Watercress                      
Chard – bionda di lione
Chard – Bright lights
Borlotti – Lingua di Fuoco
Climbing french bean – Anna
Climbing french bean – Cosse violette
Climbing french bean – Cobra
Dwarf French bean – Rocquencourt
Dwarf French bean – Vanguard
Dwarf French bean – Tendercrop
Runner bean – Scarlet empire
Pumpkin – Jill be little
Squash – Hokkaido
Squash – Golden butternut
Chicory – Variagata di Castelfranco
Kohl rabi – Vienna blanco
Cabbage – Savoy
Plus already in the ground: Blueberry, raspberry, redcurrant, blackcurrant, strawberries, oregano, sage, rosemary.

Flowers for cutting                             
Sweet pea – Lady salisbury
Sweet pea – Mixed selection
Sweet pea – Elegant ladies
Sweet pea – Almost black
Dill                                    
Strawflower – Mixed
Strawflower – Salmon rose
Cornflower – Classic magic
Cornflower – Double blue
Cornflower – White
Cosmos – Dazzler
Cosmos – Purity
Cosmos – Velouette
Cosmos – Pied piper blush white
Amaranthus – Red army
Calendula – Nova
Calendula – Indian Prince 
Honeywort – Purpurascens
Scabiosa – Tall double mix
Toadflax – Licilia Violet
Delphinium – White king
Delphinium – Blue spire
Sunflower – Red sun
Sunflower – Oriental mix
Sunflower – Magic roundabout
Nigella – Persian jewels
Cleome – Colour fountain
Ammi visnaga – White
Zinnia – Early wonder
Digitalis – Suttons apricot
Sweet rocket                   
Verbena bonariensis    
Honesty                            
Echinacea                        
Sweet william                
Achillea – Cerise queen
Achillea – yellow

Plus already in the ground: Foxgloves (self-sown then transplanted into rows), dahlia (about 8-10 varieties), teasels, sweet william, lavender, allium, chrysanthemum.

So now we wait, hoping for the mercury to rise and lockdown to end. And in the meantime, there’s rhubarb cake to be had.

Also this week:
Allotment/Garden: Matt removed the big blackberry from the raspberry patch using all kinds of hacking equipment. Prepped the sun room for seed sowing. Started off broad beans and sweet peas.
Harvesting: PSB, pentland brig kale, cavolo nero, rosemary.
Cooking & eating: Rhubarb crumble cake with Herefordshire forced rhubarb found in Aldi; chelsea buns; I’ve got skilled at making dinners in the morning that can be easily finished or reheated in 5 minutes after Harry’s in bed….sausage and fennel pasta bake; stir fried pork noodles; chocolate pear pudding, that kind of thing.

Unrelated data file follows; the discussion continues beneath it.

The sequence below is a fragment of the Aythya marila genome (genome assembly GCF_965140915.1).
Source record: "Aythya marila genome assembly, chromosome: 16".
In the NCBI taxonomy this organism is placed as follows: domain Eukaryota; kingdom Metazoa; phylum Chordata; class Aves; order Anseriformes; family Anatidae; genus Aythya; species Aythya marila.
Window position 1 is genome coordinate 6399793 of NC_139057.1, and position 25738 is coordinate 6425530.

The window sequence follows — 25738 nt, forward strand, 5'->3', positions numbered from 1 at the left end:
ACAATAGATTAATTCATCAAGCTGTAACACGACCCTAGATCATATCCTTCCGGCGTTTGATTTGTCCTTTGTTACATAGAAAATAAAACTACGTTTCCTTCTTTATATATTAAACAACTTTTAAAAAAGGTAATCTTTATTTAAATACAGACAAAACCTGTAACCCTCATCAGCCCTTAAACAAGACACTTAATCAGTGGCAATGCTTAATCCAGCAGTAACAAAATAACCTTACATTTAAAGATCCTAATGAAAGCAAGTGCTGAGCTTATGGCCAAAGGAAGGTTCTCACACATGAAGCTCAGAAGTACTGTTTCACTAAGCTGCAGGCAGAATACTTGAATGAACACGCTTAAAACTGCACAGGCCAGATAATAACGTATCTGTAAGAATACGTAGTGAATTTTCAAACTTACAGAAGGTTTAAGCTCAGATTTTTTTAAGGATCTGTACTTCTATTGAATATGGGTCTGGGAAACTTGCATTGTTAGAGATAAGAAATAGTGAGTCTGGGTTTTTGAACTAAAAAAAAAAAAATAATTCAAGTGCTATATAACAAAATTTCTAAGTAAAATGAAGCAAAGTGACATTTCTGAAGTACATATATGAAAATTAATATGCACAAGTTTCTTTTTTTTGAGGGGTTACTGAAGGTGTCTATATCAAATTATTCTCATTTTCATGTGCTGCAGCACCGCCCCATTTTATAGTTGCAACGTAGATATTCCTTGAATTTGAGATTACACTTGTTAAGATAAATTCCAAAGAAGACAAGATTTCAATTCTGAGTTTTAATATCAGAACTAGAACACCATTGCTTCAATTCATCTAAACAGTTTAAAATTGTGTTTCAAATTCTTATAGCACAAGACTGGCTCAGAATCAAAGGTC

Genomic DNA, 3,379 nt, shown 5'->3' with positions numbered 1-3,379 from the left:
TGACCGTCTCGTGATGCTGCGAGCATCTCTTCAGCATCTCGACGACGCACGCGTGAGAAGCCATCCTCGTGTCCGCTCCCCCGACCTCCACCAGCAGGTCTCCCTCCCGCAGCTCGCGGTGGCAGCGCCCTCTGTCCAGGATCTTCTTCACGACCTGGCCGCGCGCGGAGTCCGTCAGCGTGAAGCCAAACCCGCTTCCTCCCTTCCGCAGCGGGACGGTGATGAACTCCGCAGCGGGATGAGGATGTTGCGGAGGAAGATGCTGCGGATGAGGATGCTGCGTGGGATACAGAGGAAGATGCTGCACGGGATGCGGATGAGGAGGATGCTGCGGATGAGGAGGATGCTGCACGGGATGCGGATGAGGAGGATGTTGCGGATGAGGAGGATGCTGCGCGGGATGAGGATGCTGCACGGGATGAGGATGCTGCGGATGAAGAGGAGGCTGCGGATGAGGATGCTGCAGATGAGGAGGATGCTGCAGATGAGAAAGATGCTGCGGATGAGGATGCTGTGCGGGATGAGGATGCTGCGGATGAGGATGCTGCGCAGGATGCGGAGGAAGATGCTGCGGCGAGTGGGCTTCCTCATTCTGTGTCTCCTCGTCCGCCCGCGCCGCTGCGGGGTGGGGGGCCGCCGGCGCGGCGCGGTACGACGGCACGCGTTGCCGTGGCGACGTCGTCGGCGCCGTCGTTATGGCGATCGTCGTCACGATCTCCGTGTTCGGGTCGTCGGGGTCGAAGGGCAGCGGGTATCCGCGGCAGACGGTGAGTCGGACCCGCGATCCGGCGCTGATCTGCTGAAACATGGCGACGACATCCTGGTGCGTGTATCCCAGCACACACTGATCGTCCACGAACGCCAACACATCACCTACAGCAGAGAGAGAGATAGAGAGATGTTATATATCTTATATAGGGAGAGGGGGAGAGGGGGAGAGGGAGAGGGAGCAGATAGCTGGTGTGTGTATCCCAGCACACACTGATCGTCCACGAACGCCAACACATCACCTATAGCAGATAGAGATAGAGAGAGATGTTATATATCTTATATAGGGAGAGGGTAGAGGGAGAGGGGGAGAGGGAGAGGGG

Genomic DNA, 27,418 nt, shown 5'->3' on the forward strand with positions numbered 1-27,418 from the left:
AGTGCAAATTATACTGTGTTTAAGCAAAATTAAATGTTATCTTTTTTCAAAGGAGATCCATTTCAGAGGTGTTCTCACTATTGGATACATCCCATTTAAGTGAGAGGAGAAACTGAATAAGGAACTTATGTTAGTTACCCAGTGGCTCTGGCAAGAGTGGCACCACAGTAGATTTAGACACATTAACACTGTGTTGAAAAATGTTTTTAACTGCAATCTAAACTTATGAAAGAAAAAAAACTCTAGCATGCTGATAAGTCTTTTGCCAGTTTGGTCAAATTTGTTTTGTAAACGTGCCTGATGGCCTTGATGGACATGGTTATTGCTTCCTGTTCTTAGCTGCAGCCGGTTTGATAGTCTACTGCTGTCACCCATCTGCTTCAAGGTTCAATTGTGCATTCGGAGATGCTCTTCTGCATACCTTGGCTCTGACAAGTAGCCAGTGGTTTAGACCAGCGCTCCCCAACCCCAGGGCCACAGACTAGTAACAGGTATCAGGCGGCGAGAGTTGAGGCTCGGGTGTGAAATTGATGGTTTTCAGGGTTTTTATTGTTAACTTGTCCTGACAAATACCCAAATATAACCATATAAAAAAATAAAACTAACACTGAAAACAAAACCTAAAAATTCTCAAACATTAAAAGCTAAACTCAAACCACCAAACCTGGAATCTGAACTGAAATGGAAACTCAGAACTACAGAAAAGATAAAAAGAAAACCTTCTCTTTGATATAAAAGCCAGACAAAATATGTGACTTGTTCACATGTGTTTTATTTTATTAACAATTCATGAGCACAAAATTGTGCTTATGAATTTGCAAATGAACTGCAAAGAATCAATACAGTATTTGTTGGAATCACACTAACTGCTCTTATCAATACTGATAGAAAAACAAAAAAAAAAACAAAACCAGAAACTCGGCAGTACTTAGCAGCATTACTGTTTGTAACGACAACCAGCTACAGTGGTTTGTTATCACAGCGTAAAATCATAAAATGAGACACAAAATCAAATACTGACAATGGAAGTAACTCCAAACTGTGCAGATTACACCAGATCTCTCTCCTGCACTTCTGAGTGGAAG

Reading: The Signature of All Things by Elizabeth Gilbert, such a relief to read an intelligent book that isn’t weighted with identity politics / genocide / disease / disaster after my reading materials for the last few months. Watching This Country on iPlayer, which is deliciously observant of real life in the sticks.

Blackberries and PSB

Almost, almost. A few times over the past week people have said ‘it feels almost spring-like’. The mercury is certainly rising now, after the Arctic temperatures at the start of the month. During the cold snap we had to isolate after a few Covid cases at nursery; with the hours feeling like days, there was nothing for it but to cook. Scones with raspberry and tayberry jam (I burnt the jam but it turned out to taste toffee-like rather than carbonated); 5-hour baked lamb; all types of pancake – the larder, and my cookbook collection, is my Lockdown friend.

The potted blueberry became an ice sculpture at the start of the month
Pancakes are food for the soul as well as body: this puffy Norwegian baked pancake came with blueberries and maple syrup
Scones with raspberry and tayberry jam. Clotted cream mandatory.
5-hour baked lamb shoulder collapses into shreds with the poke of a spoon. Serve with tzaziki, baked new potatoes, green beans dressed with feta and spiced aubergine relish.

But all this domestic lounging around can’t go on for ever. As the plants start to green up and the daffodils swell, I can feel energy rising. We’re on the cusp of time to be getting busy, and within the next month or so I’ll start off the early seeds. A TO DO list is back up on the kitchen wall, full of tasks that take seconds to write but weeks to actually make happen (‘renovate bathroom’, ’tile kitchen’). And on the allotment, this little patch of anarchy has been provoking me: raspberries, wild blackberries and grass, all jumbled together into an unholy mess.

The autumn raspberries have been colonised by brambles and grass

February is the time for cutting back autumn raspberries, and I trim ours right down to the base every year at this time. We inherited these plants. If I was starting from scratch I’d plant the canes in neat rows, but as it is, they are uneven, unruly and thriving; every year we have more fruit than I can be bothered to pick. However a few years back a wild blackberry set up home here, sending out runners which have grown into lethal traffids. These in turn make it impossible to keep the grass down, a perfect storm of irritation. Incidentally, a blackberry plant is nigh-on-impossible to pull out due to their lengthy tap root, but I am told the key is to bury down into the soil a few inches, find a new little pink shoot, and cut below that to help weaken the plant. This needs to be repeated for several years. So today I made a start, heaving and puffing in the February winds, but some are so big I’ll have to bring out an actual saw (a saw!) to sort the buggers out.